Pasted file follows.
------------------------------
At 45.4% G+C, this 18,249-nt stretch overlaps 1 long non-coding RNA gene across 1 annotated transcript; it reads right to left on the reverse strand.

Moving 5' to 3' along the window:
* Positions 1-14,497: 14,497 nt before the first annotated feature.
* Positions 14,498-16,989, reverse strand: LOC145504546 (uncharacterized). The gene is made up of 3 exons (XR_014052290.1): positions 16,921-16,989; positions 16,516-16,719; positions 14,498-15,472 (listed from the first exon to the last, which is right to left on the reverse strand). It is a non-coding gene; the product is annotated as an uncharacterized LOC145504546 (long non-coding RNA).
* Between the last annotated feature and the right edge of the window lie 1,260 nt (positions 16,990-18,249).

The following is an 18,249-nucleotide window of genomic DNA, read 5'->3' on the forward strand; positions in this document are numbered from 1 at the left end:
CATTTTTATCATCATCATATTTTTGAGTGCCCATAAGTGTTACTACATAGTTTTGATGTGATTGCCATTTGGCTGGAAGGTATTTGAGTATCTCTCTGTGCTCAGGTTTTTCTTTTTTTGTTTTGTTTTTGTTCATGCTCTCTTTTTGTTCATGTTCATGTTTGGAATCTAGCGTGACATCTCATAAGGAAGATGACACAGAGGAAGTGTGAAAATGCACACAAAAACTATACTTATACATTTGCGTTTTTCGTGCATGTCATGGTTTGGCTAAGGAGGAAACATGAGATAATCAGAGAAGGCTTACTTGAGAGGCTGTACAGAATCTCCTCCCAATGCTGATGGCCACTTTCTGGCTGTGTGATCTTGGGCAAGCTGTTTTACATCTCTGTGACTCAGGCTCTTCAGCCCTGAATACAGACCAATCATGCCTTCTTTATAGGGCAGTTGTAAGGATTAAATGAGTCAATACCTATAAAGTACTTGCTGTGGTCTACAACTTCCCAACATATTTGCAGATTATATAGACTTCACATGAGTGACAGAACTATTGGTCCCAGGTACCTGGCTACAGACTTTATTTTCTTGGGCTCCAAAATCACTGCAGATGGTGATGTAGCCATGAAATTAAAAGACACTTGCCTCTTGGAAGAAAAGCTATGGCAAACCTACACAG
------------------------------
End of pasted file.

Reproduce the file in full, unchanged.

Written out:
At 45.4% G+C, this 18,249-nt stretch overlaps 1 long non-coding RNA gene across 1 annotated transcript; it reads right to left on the reverse strand.

Moving 5' to 3' along the window:
* Positions 1-14,497: 14,497 nt before the first annotated feature.
* Positions 14,498-16,989, reverse strand: LOC145504546 (uncharacterized). The gene is made up of 3 exons (XR_014052290.1): positions 16,921-16,989; positions 16,516-16,719; positions 14,498-15,472 (listed from the first exon to the last, which is right to left on the reverse strand). It is a non-coding gene; the product is annotated as an uncharacterized LOC145504546 (long non-coding RNA).
* Between the last annotated feature and the right edge of the window lie 1,260 nt (positions 16,990-18,249).

The following is an 18,249-nucleotide window of genomic DNA, read 5'->3' on the forward strand; positions in this document are numbered from 1 at the left end:
CATTTTTATCATCATCATATTTTTGAGTGCCCATAAGTGTTACTACATAGTTTTGATGTGATTGCCATTTGGCTGGAAGGTATTTGAGTATCTCTCTGTGCTCAGGTTTTTCTTTTTTTGTTTTGTTTTTGTTCATGCTCTCTTTTTGTTCATGTTCATGTTTGGAATCTAGCGTGACATCTCATAAGGAAGATGACACAGAGGAAGTGTGAAAATGCACACAAAAACTATACTTATACATTTGCGTTTTTCGTGCATGTCATGGTTTGGCTAAGGAGGAAACATGAGATAATCAGAGAAGGCTTACTTGAGAGGCTGTACAGAATCTCCTCCCAATGCTGATGGCCACTTTCTGGCTGTGTGATCTTGGGCAAGCTGTTTTACATCTCTGTGACTCAGGCTCTTCAGCCCTGAATACAGACCAATCATGCCTTCTTTATAGGGCAGTTGTAAGGATTAAATGAGTCAATACCTATAAAGTACTTGCTGTGGTCTACAACTTCCCAACATATTTGCAGATTATATAGACTTCACATGAGTGACAGAACTATTGGTCCCAGGTACCTGGCTACAGACTTTATTTTCTTGGGCTCCAAAATCACTGCAGATGGTGATGTAGCCATGAAATTAAAAGACACTTGCCTCTTGGAAGAAAAGCTATGGCAAACCTACACAG